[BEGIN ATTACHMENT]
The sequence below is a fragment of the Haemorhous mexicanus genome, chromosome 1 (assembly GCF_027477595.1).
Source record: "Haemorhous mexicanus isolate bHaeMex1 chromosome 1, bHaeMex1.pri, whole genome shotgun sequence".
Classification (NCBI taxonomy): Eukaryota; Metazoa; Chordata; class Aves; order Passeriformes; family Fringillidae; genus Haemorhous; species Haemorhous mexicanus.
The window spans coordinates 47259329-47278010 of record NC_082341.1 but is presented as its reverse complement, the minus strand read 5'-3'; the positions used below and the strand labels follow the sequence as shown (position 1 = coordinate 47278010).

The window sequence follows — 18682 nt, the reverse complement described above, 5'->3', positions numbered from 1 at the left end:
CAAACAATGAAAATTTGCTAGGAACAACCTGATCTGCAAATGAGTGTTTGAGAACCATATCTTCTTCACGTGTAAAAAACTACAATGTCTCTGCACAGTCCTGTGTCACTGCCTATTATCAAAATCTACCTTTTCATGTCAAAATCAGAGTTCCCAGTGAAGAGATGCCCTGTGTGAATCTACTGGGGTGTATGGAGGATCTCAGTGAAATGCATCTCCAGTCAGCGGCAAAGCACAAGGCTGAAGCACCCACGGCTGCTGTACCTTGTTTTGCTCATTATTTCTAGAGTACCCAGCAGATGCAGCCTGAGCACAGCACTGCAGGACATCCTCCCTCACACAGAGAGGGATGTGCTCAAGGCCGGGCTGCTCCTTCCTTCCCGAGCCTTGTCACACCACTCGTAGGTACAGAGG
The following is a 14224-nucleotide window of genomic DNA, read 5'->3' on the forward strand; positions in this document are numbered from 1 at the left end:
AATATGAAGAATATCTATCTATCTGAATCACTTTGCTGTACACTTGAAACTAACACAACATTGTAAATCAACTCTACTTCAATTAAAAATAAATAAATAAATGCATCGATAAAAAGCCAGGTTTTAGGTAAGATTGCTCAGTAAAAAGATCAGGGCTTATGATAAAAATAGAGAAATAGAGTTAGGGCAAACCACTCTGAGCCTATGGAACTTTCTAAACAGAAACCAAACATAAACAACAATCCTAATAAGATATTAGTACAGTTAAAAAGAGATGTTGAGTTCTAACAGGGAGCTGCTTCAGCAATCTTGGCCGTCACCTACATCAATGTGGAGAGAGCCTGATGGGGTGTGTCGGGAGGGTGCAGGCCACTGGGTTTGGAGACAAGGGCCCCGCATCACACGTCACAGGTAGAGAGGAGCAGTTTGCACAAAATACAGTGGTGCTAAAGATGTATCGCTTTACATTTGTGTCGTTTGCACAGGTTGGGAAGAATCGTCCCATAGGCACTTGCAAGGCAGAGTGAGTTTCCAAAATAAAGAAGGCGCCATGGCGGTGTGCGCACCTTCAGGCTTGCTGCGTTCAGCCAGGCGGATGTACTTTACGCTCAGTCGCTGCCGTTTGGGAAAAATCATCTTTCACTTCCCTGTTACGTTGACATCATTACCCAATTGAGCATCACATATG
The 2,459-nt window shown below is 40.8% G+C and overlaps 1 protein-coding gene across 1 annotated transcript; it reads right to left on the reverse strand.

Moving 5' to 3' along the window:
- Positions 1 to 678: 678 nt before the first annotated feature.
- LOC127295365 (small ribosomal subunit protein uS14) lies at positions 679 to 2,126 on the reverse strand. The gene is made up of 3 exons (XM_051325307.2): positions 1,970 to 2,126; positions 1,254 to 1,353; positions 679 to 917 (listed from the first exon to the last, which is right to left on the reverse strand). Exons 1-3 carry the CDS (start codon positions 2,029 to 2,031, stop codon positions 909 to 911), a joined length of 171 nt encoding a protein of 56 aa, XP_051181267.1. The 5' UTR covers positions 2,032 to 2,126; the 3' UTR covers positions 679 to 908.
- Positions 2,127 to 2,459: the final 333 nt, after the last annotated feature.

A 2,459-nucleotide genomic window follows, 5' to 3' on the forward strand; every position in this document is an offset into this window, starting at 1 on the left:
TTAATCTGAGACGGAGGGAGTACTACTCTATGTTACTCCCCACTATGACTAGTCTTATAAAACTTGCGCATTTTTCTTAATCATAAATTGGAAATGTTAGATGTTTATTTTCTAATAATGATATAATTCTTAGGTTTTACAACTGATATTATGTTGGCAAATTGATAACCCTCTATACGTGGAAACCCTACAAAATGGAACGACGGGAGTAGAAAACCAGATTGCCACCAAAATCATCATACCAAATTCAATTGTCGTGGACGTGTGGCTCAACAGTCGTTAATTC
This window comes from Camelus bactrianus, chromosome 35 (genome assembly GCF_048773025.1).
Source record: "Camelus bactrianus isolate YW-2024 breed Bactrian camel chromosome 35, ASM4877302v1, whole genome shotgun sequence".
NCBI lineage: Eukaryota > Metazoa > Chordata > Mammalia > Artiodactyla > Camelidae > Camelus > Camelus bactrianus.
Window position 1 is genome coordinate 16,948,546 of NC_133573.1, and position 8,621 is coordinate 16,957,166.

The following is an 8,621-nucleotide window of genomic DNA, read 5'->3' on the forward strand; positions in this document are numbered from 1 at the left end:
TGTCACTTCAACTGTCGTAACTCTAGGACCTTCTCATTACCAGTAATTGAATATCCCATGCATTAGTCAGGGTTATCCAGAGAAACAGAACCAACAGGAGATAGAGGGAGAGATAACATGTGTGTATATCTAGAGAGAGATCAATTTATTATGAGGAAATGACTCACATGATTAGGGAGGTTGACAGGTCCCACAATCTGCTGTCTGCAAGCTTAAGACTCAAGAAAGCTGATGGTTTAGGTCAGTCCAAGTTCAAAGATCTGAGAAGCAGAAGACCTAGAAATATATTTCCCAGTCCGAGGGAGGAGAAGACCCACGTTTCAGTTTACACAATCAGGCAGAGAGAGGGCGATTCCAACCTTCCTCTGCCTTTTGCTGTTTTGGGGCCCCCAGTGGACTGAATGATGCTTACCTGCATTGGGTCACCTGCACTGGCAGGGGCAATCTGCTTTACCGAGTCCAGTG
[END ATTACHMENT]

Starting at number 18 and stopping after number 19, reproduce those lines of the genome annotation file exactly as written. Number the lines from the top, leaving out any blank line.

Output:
NCBI lineage: Eukaryota > Metazoa > Chordata > Mammalia > Artiodactyla > Camelidae > Camelus > Camelus bactrianus.
Window position 1 is genome coordinate 16,948,546 of NC_133573.1, and position 8,621 is coordinate 16,957,166.